1,000 And Counting
As I’ve noted before, it’s small number by historical standards. And it’s fewer than a third of the 3,047 we lost on 9/11. Still, it’s a sad milestone. What have those lives purchased? The toppling of two regimes hostile to the U.S., for starters. The deaths of thousands of our jihadist enemies, including dozens–if not scores–of their leaders.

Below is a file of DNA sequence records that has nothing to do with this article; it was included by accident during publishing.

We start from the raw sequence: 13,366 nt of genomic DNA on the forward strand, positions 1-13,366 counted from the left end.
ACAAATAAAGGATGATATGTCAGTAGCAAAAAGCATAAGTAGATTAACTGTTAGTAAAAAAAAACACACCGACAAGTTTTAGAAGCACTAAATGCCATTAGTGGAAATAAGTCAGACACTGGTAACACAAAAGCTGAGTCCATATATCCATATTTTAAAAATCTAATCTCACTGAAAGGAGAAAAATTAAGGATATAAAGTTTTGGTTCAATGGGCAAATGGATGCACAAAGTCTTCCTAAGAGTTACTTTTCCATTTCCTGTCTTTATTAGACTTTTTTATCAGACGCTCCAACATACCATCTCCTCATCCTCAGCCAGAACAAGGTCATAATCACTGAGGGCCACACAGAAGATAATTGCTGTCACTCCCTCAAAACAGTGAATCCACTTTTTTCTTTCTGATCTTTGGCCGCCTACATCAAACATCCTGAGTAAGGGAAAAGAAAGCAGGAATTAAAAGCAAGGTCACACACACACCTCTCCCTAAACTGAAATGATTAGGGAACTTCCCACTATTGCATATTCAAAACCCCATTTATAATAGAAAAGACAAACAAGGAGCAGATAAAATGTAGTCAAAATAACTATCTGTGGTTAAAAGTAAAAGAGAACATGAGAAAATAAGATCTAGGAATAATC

Most of the deaths in both Iraq and Afghanistan have come after the regimes were felled. The extent to which the American lives lost during that period were too dear remains to be seen. If a Taliban-like regime reemerges in Afghanistan, then the nation building efforts there are wasted. While it’s inconceivable that the follow-on government in Iraq will be more dangerous than Saddam’s, there’s no guarantee yet that it’ll be one to our liking. Certainly, a democratic, pro-Western government in Baghdad that serves as a catalyst for the spread of same in the Arab world would be worth a few hundred lives. (It would save several times that in future deaths from jihadists.) We’ll almost surely fall short of that lofty ambition. It’ll take some time to see how far and to guage whether the nation-building effort was worthwhile.